Thursday, August 23, 2007

DVD upgrade adventures

I had an irresistible opportunity to rescue an Ultra 60 workstation from a trash nap recently. This is the sort of thing I really shouldn't do because I'm trying to reduce my data center footprint. On the other hand, it's such a cool workstation that I had to do it. This box was reported to be unable to boot, but I'm pretty good with hardware repairs, so decided to go for it.

Although it took forever to get through the process, the classic method worked. I can't count how many systems in this era seemed to have problems that turned out to be solved by reseating memory or CPUs. I did both, and it came to life like a resuscitated drowning victim.

Next stop, storage. I replaced the 9GB disks with 36GB disks from the unused half of my D1000 array. This was going too easy. As I was poking around the drive bay I noticed that the cable had been removed from the CD-ROM. Not a good sign. Tracing to the other end of that ribbon I noticed that someone must have been having a bad day as it was half ripped from the daughter board's crimping. Confirmed ugliness.

Being the fatal optimist I grabbed my tool kit and carefully pressed the ribbon back down onto its pins. Next stop, the drive bay. I reconnected he CD-ROM thinking that it might work... Nope. This one had a bad case of indigestion and spit out any disks I inserted. What's worse, once it spit them out, the drive tray could not be closed. Stick a fork in it - it's toasted.

I borrowed a Sun DVD from my 420r just to test out the SCSI channel, and successfully loaded Solaris 10, so it looks like the drive needs to be replaced. Next stop: eBay. I picked up a Pioneer DVD-302, which is one of the few remaining SCSI DVD options out there. I could have bought a Sun DVD, but they are all grey, and this case is beige. Can't compromise the aesthetics. (I'm really in bad shape, aren't I?). The drive arrived, looking shiny and new. I managed to get the thing installed, but it's not happy.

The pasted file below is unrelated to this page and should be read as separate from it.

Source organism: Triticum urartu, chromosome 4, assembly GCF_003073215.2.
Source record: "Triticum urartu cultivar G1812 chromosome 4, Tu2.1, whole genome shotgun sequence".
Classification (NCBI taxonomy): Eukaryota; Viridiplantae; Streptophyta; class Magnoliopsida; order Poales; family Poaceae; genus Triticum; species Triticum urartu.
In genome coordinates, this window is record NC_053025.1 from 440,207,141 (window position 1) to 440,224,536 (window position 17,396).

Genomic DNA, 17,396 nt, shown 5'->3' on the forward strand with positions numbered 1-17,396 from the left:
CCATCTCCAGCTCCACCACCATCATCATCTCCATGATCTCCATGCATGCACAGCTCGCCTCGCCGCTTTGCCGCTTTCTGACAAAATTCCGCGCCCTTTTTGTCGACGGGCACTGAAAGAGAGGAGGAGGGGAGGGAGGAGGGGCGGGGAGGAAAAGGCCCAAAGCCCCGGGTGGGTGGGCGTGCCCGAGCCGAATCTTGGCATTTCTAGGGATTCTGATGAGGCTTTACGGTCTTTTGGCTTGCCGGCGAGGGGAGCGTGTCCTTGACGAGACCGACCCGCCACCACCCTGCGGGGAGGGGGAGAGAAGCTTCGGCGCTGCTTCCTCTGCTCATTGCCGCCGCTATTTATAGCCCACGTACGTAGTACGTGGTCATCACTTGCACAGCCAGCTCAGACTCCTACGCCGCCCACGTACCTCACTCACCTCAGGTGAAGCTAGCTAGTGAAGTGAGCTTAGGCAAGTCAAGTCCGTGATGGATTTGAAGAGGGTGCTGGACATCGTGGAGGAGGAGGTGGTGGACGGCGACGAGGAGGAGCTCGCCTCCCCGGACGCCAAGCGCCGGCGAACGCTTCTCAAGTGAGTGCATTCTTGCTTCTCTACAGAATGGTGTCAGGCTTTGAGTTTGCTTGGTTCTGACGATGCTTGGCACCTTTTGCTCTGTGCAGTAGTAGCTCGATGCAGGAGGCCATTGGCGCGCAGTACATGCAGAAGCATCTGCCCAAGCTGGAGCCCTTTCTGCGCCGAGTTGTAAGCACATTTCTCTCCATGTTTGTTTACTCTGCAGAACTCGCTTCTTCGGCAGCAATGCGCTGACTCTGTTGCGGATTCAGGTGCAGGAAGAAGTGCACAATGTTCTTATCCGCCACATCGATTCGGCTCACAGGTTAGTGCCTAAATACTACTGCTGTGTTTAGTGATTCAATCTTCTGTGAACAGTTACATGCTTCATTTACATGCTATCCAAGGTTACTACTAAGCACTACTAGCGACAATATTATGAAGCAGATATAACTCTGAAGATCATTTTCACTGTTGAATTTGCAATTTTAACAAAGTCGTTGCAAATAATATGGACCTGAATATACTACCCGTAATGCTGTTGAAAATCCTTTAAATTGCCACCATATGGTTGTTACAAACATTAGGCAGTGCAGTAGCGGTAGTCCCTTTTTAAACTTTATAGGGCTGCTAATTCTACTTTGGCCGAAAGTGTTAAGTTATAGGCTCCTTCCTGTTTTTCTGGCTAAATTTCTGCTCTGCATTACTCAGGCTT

Booting from a DVD results in error messages like "Short read. 0x0 chars read". Eventually the retries end, and it complains about errors finding interpreter, and "Elf64 read error". Booting from a CD-ROM gets a little farther along before it spits out "incomplete read- retrying", and "vn_rdwr failed with error 0x5". Oddly, it does seem to be working once the OS is loaded, so this appears to be an incompatibility at the OBP level.

What annoyed me the most in this whole exercise was not finding anything in an hour of Google searches that indicated anyone had even attempted such an upgrade. I know there are quite a few U60s still kicking around out there, and I'd have to think their owners would be looking for DVD capability and higher speeds. I must have thought wrong. If you happen to be reading this post and have experience with a SCSI DVD-ROM being bootable in a Sun Ultra workstation I'd love to hear about it.

I guess I'll just have to keep looking for a beige Sun DVD-ROM on eBay, but so far the pickings are slim. Wish me luck.

2 comments:

solaris9uk said...

Why not buy a grey dvd drive and replace the bezel with the one from your broken cdrom drive or buy a replacement. Most toshiba bezels are interchangeable.

Christopher Hubbell said...

That's certainly an option. It's just a matter of how much time I want to spend experimenting with bezel compatibility. Just found it surprising that there is actually something that's hard to get on eBay and had to vent.